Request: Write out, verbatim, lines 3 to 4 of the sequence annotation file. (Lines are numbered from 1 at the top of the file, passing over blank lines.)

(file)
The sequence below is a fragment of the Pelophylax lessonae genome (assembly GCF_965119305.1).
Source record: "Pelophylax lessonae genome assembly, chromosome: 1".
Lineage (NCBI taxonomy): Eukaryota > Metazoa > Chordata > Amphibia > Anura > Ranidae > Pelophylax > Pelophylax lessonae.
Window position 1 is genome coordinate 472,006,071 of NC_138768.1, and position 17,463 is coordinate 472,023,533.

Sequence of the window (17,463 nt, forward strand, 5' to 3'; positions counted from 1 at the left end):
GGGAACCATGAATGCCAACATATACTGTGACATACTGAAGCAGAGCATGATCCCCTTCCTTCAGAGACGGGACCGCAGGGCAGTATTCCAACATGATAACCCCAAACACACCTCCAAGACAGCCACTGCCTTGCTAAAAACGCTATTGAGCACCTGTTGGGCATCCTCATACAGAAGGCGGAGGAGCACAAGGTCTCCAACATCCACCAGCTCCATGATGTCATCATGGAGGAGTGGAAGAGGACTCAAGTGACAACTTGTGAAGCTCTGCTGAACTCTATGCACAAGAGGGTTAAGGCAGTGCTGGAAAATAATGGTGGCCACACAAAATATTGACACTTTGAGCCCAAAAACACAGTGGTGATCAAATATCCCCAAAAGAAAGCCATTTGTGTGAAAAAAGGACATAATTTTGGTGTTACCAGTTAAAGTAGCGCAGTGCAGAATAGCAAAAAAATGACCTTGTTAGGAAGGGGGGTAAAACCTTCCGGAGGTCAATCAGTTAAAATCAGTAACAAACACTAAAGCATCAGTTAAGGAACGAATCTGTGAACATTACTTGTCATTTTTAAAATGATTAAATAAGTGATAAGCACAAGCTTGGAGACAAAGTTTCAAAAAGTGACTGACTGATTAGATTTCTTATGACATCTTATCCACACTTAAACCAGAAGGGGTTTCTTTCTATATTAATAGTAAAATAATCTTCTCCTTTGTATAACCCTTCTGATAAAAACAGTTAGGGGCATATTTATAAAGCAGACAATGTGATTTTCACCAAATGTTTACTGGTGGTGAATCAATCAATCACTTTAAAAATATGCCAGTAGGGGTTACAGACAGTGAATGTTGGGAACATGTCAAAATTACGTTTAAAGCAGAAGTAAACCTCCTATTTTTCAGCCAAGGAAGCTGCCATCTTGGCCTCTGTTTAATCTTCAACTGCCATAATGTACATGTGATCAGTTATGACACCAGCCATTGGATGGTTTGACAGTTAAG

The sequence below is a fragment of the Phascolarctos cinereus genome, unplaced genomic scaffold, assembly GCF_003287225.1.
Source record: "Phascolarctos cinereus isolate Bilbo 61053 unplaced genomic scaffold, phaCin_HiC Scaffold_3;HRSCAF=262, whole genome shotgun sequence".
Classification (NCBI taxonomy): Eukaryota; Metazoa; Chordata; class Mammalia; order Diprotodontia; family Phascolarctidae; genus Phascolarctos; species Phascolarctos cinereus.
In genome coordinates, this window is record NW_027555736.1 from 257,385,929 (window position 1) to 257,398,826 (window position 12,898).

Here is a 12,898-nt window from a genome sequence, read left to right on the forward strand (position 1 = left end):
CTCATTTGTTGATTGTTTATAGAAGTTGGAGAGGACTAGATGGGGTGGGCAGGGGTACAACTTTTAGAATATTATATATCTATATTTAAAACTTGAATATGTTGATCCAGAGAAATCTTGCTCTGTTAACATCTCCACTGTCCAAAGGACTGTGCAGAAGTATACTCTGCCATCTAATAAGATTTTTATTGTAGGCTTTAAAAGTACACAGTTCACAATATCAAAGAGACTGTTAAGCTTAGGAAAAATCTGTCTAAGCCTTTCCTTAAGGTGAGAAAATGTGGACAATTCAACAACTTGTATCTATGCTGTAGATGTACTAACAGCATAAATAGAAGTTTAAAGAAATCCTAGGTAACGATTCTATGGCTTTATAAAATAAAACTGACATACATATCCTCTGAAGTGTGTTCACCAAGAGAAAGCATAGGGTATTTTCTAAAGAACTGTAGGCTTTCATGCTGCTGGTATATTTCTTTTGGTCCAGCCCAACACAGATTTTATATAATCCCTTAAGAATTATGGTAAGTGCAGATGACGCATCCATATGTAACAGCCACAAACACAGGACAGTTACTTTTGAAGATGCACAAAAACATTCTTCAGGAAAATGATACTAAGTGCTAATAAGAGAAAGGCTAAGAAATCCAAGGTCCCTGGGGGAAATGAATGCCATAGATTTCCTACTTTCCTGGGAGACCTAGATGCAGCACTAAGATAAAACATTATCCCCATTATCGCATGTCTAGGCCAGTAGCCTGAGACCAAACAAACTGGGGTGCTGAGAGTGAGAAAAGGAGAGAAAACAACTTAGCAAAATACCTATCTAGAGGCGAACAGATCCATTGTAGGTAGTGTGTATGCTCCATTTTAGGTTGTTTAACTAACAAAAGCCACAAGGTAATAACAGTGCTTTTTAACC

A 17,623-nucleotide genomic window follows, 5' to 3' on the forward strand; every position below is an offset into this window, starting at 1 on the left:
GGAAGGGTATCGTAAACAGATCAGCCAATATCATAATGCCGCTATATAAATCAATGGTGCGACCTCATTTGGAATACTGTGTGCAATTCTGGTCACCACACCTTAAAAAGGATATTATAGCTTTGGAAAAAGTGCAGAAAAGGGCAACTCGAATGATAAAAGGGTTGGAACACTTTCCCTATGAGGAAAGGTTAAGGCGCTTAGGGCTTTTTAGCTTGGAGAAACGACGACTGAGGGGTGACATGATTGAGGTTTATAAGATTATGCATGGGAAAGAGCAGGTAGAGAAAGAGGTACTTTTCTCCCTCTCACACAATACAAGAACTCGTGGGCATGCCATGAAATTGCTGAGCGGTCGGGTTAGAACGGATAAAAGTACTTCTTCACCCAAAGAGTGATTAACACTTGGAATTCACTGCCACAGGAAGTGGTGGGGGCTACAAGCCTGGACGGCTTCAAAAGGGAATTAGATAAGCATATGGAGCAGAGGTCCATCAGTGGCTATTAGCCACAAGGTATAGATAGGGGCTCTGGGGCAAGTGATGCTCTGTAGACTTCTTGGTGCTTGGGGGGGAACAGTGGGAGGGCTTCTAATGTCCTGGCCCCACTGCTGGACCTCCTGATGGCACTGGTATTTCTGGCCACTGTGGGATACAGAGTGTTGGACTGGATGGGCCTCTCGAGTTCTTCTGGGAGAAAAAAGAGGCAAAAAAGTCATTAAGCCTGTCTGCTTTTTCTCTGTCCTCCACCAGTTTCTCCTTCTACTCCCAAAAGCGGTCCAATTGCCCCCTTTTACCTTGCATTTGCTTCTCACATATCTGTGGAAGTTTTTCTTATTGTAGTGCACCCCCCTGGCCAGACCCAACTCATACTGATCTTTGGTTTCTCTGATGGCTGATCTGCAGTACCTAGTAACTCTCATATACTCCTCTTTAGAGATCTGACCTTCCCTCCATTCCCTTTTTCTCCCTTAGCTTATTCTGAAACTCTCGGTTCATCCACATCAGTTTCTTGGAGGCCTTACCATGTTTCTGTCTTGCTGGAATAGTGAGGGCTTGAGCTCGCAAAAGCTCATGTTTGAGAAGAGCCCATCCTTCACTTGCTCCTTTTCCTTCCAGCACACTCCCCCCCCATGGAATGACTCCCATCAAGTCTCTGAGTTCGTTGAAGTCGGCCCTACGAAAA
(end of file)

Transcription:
Lineage (NCBI taxonomy): Eukaryota > Metazoa > Chordata > Amphibia > Anura > Ranidae > Pelophylax > Pelophylax lessonae.
Window position 1 is genome coordinate 472,006,071 of NC_138768.1, and position 17,463 is coordinate 472,023,533.